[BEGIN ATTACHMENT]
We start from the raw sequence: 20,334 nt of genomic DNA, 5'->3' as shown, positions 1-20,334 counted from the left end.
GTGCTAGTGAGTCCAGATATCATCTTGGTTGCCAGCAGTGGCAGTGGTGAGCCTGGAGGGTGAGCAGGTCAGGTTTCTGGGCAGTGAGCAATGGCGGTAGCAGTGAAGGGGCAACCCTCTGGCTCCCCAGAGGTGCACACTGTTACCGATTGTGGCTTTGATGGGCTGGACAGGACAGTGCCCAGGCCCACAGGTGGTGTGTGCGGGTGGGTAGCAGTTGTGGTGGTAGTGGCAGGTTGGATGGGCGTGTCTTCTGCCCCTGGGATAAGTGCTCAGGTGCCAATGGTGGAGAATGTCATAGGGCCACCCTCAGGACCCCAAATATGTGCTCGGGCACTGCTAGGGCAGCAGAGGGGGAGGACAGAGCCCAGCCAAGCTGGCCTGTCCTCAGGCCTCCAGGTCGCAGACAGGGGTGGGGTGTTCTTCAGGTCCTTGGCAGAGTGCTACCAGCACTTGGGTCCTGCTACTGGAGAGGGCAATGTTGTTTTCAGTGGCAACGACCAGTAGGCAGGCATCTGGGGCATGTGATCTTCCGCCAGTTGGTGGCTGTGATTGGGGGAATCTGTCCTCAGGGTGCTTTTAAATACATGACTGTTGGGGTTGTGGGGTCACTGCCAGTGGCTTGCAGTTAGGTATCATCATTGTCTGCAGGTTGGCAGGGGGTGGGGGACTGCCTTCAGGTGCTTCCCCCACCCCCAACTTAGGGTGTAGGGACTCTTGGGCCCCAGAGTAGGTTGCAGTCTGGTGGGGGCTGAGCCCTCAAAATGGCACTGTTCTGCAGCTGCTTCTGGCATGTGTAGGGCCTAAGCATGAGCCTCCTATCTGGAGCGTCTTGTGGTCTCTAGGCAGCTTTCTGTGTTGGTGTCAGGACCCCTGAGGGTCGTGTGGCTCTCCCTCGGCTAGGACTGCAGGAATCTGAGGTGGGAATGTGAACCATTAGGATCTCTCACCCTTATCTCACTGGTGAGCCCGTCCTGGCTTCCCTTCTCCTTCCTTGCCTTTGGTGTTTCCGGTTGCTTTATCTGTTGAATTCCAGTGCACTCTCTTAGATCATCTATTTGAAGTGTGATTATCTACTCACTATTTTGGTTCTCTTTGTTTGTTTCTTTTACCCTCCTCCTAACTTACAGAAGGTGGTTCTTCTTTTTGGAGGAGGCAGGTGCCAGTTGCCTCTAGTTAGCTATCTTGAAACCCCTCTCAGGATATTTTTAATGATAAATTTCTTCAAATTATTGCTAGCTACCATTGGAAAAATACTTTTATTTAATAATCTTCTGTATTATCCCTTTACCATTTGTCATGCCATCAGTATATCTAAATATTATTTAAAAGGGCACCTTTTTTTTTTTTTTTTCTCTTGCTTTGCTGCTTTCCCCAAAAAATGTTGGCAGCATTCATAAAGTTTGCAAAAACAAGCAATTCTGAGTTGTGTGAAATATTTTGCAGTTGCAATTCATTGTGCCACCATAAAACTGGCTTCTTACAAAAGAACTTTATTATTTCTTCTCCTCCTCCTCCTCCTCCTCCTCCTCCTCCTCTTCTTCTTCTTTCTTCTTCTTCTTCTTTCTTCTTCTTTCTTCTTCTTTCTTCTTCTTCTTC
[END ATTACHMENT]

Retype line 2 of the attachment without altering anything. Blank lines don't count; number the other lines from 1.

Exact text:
GTGCTAGTGAGTCCAGATATCATCTTGGTTGCCAGCAGTGGCAGTGGTGAGCCTGGAGGGTGAGCAGGTCAGGTTTCTGGGCAGTGAGCAATGGCGGTAGCAGTGAAGGGGCAACCCTCTGGCTCCCCAGAGGTGCACACTGTTACCGATTGTGGCTTTGATGGGCTGGACAGGACAGTGCCCAGGCCCACAGGTGGTGTGTGCGGGTGGGTAGCAGTTGTGGTGGTAGTGGCAGGTTGGATGGGCGTGTCTTCTGCCCCTGGGATAAGTGCTCAGGTGCCAATGGTGGAGAATGTCATAGGGCCACCCTCAGGACCCCAAATATGTGCTCGGGCACTGCTAGGGCAGCAGAGGGGGAGGACAGAGCCCAGCCAAGCTGGCCTGTCCTCAGGCCTCCAGGTCGCAGACAGGGGTGGGGTGTTCTTCAGGTCCTTGGCAGAGTGCTACCAGCACTTGGGTCCTGCTACTGGAGAGGGCAATGTTGTTTTCAGTGGCAACGACCAGTAGGCAGGCATCTGGGGCATGTGATCTTCCGCCAGTTGGTGGCTGTGATTGGGGGAATCTGTCCTCAGGGTGCTTTTAAATACATGACTGTTGGGGTTGTGGGGTCACTGCCAGTGGCTTGCAGTTAGGTATCATCATTGTCTGCAGGTTGGCAGGGGGTGGGGGACTGCCTTCAGGTGCTTCCCCCACCCCCAACTTAGGGTGTAGGGACTCTTGGGCCCCAGAGTAGGTTGCAGTCTGGTGGGGGCTGAGCCCTCAAAATGGCACTGTTCTGCAGCTGCTTCTGGCATGTGTAGGGCCTAAGCATGAGCCTCCTATCTGGAGCGTCTTGTGGTCTCTAGGCAGCTTTCTGTGTTGGTGTCAGGACCCCTGAGGGTCGTGTGGCTCTCCCTCGGCTAGGACTGCAGGAATCTGAGGTGGGAATGTGAACCATTAGGATCTCTCACCCTTATCTCACTGGTGAGCCCGTCCTGGCTTCCCTTCTCCTTCCTTGCCTTTGGTGTTTCCGGTTGCTTTATCTGTTGAATTCCAGTGCACTCTCTTAGATCATCTATTTGAAGTGTGATTATCTACTCACTATTTTGGTTCTCTTTGTTTGTTTCTTTTACCCTCCTCCTAACTTACAGAAGGTGGTTCTTCTTTTTGGAGGAGGCAGGTGCCAGTTGCCTCTAGTTAGCTATCTTGAAACCCCTCTCAGGATATTTTTAATGATAAATTTCTTCAAATTATTGCTAGCTACCATTGGAAAAATACTTTTATTTAATAATCTTCTGTATTATCCCTTTACCATTTGTCATGCCATCAGTATATCTAAATATTATTTAAAAGGGCACCTTTTTTTTTTTTTTTTCTCTTGCTTTGCTGCTTTCCCCAAAAAATGTTGGCAGCATTCATAAAGTTTGCAAAAACAAGCAATTCTGAGTTGTGTGAAATATTTTGCAGTTGCAATTCATTGTGCCACCATAAAACTGGCTTCTTACAAAAGAACTTTATTATTTCTTCTCCTCCTCCTCCTCCTCCTCCTCCTCCTCCTCTTCTTCTTCTTTCTTCTTCTTCTTCTTTCTTCTTCTTTCTTCTTCTTTCTTCTTCTTCTTC